The UN has evidence that the Russian authorities committed war crimes in Ukraine
An international UN commission investigating Ukraine’s war crimes said Thursday that it has enough evidence to point out that Russian authorities have committed war crimes in various regions not only of Ukraine, but of Russia itself, including sexual violence and deportation of children. In addition, Russian combat forces have perpetrated crimes against humanity in the wave of attacks that began in October 2022 against energy infrastructure, as have policy makers in validating the use of torture.
“The commission has concluded that the Russian armed forces have perpetrated attacks with explosive weapons in populated areas with apparent disregard for the suffering and harm to civilians,” can be read in the report presented today and which will be presented next week to the Council of UN Human Rights. As the Russian forces advanced into Ukrainian territory, the murders of civilians multiplied, as well as their detention and confinement in facilities built for this purpose both in occupied Ukraine and in Russia, according to the document. In those places, mistreatment quickly turned into torture for reasons such as “speaking Ukrainian” or “can’t remember the words of the Russian anthem”, while outside of them raids by Russian soldiers on private homes resulted in sexual violence or threats to use it against women and men.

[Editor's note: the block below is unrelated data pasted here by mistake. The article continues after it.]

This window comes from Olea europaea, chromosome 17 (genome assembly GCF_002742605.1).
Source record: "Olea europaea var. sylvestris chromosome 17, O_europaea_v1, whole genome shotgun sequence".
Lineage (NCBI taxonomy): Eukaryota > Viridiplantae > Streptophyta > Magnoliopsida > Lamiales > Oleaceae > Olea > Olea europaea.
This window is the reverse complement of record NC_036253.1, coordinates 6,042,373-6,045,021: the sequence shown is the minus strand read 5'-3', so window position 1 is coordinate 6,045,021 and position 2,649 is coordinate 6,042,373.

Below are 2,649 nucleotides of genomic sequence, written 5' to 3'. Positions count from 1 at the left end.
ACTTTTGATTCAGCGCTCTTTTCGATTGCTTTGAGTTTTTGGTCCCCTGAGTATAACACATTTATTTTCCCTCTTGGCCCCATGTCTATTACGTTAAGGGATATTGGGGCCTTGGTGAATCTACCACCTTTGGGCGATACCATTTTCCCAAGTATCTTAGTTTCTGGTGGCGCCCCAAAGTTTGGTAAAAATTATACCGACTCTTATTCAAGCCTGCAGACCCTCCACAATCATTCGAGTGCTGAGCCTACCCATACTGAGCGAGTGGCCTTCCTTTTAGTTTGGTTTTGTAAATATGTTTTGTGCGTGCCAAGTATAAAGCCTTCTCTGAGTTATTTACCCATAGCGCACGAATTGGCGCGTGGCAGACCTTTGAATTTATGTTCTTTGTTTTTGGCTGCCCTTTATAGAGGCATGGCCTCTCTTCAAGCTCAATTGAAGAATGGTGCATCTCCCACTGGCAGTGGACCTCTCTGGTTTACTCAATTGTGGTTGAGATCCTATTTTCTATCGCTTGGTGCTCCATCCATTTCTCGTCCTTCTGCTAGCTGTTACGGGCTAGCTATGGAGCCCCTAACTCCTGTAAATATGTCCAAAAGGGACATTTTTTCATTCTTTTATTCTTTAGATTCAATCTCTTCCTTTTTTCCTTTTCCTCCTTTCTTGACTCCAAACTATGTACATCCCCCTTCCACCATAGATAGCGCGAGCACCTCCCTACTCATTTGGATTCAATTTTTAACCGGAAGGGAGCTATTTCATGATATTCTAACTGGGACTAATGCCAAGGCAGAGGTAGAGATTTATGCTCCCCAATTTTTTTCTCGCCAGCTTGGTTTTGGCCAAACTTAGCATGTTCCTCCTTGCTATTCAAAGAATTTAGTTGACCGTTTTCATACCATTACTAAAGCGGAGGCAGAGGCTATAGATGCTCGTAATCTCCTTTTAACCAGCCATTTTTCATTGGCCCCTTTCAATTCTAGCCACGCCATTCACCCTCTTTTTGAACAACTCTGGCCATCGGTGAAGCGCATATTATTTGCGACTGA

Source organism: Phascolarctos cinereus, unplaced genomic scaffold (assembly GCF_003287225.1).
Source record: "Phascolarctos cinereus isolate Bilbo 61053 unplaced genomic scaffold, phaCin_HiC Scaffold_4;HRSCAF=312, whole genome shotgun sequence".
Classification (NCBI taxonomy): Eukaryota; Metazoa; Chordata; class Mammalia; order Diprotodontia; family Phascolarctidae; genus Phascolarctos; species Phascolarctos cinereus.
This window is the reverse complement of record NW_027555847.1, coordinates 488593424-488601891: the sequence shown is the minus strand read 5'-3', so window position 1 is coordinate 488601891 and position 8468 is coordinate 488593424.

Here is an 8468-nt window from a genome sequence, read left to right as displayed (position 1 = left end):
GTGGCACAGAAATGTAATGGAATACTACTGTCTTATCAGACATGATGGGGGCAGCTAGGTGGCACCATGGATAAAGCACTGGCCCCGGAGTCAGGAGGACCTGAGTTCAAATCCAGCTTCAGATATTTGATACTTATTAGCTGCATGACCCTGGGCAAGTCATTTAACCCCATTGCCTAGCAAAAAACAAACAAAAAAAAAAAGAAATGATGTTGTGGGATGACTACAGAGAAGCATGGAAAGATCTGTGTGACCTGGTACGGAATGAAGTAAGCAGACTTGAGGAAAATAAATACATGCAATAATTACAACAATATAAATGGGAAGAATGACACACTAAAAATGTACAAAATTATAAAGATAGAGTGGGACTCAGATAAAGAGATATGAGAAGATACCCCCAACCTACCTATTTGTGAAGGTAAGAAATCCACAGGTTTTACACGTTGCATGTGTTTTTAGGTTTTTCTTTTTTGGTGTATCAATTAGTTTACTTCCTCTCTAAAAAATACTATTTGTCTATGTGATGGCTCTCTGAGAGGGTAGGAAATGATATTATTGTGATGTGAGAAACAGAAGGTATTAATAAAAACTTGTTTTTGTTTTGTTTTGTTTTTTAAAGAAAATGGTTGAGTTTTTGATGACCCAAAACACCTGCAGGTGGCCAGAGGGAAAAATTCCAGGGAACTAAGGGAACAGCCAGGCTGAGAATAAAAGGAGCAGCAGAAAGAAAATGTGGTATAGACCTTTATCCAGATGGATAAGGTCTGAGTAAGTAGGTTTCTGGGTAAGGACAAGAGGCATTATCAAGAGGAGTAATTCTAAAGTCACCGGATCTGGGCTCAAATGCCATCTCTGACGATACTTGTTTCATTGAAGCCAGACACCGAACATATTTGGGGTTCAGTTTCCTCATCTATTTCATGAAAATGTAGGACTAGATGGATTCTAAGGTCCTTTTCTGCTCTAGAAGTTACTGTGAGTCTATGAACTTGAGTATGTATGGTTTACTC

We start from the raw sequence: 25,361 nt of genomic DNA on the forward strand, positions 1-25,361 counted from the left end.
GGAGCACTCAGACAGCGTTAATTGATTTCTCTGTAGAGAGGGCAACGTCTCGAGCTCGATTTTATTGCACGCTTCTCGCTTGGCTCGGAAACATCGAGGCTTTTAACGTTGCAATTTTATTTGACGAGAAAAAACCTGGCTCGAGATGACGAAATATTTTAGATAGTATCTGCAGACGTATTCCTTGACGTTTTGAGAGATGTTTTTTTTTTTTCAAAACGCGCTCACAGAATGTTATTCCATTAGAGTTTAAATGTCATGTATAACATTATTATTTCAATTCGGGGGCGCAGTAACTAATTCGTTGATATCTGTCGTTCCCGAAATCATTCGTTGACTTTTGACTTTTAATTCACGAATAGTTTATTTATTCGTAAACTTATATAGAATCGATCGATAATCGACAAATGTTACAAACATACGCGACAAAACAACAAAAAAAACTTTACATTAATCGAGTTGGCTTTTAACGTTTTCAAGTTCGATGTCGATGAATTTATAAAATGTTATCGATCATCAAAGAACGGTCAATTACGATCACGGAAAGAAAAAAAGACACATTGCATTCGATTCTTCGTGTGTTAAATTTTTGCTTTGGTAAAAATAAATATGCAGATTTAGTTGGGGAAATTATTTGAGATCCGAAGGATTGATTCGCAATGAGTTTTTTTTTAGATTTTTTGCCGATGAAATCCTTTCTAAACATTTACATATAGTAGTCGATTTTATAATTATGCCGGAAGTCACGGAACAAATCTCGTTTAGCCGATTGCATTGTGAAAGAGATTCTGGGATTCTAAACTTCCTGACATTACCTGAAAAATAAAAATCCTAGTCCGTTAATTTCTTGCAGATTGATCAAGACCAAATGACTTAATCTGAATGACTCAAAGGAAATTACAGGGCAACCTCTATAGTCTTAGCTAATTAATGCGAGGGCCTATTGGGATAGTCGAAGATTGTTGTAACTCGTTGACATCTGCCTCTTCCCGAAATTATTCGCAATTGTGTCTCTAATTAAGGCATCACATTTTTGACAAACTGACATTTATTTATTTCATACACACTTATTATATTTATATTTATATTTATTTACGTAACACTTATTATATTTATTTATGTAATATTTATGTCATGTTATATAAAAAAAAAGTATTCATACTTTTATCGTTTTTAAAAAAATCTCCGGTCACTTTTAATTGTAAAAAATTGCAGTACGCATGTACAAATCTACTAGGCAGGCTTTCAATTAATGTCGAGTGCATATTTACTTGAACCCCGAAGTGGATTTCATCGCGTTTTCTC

Of the children deported to Russian territory, the witnesses interviewed by the commission have indicated that the youngest may have permanently lost contact with their families. On the other hand, the commission’s investigations have also allowed it to establish that Russia’s invasion and attacks against Ukraine can constitute an act of aggression, which can be investigated and for which the International Criminal Court can open a case. In the course of their investigation, the members of the UN group (Erik Mse, from Norway; Jasminka Dumhur, from Bosnia and Herzegovina; and Pablo de Greiff, from Colombia) traveled eight times to Ukraine, visiting 56 cities and interviewing close than 600 people, in addition to visiting destroyed places, detention and torture centers, and witnessing all the remains of weapons and explosives that have been scattered.
The commission has also investigated human rights violations and excesses committed by Ukrainian forces, although in this case they found “a small number of violations”, in particular two incidents in which Russian soldiers were wounded, tortured or shot at. , “what qualifies as war crimes.” From their interviews, the commissioners drew the conclusion that the greatest desire of the Ukrainian population, and in particular of the victims of atrocities, is for justice to be done and those responsible to be brought to justice. “What is called for is an approach to accountability that includes both criminal responsibility and the right of victims to truth, reparation and non-repetition,” the report states. (Eph)
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